Archives for: August 2009
The British biologist Conrad Hal Waddington conceived of genotype (your genetic plan) passing through environment into phenotype (the physical you) as a walk through an 'Epigenetic Landscape'. He conceived a mode of visualizing this process, in which phenotype development is seen as marbles rolling downhill. In the beginning development is plastic, and a cell can become many fates. However, as development proceeds, certain decisions cannot be reversed. This Landscape has hills, valleys, and basins and marbles compete for the grooves on the slope, and eventually coming to rest at the lowest points, which represent the eventual types of tissues they become.
The Epigenetic Landscape. (After Waddington, C. H., 1956, Principles of Embryology)
Waddington was a big thinker. Not only did he visualize development as passing through the peaks, slopes and valleys of the Epigenetic Landscape, he considered this process one of increasing constraint, or as being "canalizedâ€? as he referred to it: That the early choices influence the later options. If we think of the canals of Venice, the analogy works even better; our little gondola floats from one canal into another and then another. Each choice leaves it fewer options than before, and since gondolas need water, so we can't just pick it up and put plunk it into another canal.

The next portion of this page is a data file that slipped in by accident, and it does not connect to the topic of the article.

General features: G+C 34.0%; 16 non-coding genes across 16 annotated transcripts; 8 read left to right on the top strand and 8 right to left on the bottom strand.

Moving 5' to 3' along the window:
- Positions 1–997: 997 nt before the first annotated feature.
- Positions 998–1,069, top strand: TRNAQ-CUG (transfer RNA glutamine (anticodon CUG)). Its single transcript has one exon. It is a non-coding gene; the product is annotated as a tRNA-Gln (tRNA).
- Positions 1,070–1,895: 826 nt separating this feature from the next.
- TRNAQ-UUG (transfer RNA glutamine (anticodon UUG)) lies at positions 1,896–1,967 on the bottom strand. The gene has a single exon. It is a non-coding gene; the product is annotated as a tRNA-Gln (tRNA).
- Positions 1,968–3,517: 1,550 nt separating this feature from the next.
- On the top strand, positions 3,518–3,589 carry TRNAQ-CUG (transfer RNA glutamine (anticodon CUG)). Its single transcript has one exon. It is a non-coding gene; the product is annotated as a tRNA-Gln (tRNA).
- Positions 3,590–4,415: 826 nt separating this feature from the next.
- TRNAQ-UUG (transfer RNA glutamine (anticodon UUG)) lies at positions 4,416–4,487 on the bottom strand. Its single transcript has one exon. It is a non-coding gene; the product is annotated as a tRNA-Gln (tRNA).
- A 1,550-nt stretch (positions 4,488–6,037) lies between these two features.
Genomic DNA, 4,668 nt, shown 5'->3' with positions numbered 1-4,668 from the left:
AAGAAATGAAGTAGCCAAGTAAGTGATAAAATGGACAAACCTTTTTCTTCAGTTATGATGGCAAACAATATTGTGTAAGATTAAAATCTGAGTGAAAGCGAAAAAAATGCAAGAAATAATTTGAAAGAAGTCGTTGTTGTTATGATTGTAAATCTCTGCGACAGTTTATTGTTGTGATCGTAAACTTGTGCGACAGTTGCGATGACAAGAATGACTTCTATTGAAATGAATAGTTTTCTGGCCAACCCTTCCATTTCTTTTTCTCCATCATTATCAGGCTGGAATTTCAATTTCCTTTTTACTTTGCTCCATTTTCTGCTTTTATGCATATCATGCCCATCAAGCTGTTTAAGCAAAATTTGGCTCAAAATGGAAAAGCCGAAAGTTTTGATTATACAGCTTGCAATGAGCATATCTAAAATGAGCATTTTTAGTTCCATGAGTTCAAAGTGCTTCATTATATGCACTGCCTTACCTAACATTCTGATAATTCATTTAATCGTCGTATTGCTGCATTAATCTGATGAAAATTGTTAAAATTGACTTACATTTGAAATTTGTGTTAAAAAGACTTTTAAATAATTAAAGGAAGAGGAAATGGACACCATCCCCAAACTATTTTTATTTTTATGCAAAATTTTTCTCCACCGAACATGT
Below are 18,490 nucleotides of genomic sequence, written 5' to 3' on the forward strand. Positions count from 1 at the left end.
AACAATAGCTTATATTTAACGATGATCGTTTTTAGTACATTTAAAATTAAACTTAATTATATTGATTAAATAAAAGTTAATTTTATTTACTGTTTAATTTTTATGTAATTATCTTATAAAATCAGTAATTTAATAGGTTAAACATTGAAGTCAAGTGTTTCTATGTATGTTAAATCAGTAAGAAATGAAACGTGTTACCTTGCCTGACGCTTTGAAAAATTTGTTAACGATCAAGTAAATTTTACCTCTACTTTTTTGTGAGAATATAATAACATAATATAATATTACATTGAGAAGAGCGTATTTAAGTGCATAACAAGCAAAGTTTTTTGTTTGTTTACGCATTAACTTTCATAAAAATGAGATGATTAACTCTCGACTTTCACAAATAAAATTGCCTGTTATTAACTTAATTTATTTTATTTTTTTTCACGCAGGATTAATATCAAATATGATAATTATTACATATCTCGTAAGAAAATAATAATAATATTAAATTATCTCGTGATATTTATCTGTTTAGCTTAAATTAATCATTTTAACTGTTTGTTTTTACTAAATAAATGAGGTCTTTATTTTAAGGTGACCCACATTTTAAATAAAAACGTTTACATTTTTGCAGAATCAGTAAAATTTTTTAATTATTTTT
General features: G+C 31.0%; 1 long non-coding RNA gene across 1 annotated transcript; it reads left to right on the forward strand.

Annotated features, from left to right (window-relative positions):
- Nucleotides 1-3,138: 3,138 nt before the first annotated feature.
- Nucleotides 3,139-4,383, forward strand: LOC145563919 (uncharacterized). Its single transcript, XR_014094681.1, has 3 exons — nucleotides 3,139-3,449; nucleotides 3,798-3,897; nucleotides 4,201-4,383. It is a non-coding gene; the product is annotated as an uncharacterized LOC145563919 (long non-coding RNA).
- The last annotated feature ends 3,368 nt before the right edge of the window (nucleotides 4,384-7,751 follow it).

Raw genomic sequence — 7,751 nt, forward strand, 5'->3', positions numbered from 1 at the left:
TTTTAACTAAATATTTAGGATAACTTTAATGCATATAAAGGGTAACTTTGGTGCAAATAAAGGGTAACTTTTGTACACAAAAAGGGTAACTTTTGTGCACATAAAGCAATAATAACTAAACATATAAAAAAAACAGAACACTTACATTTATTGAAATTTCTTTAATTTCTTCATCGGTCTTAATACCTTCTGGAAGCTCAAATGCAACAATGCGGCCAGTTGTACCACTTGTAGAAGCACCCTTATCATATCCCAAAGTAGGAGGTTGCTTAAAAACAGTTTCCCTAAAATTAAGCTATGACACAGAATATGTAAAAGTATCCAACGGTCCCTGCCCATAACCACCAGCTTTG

Now just for a moment visualize a newly fertilized egg. It already contains all the wisdom and information needed to eventually go on to produce a completely formed human being in its DNA, but over time it must develop various cell lines (called germ layers) that can then go off and further distinguish themselves as arteries, nerves and organs. Its unfolding is stochastic (a process that is non-deterministic in the sense that the current state state does not fully determine its next state.).
"Stochastic" is one of those great words that is more often misunderstood than understood. It is often quoted as being synonymous with random, but the actual Greek seems to imply something closer to "unknowable." It's often used in the arts (very often in music composition.)
In short: We know it's going to happen; we just don't know what is going to happen.
Your journey from genetic imprinting (the genes that were determined at conception) to full phenotype (the physical you) is to a great degree a stochastic process. which is why Waddington's metaphor is so great. Any architect will tell you that a house almost never winds up like that original plans. Environmental variables (cost of materials, availability) alter reality as the construction project moves from one stage to the other. We cannot always predict the eventual outcome, but we can describe and learn about the landscape in which it takes place and that, to a degree allows us to understand things.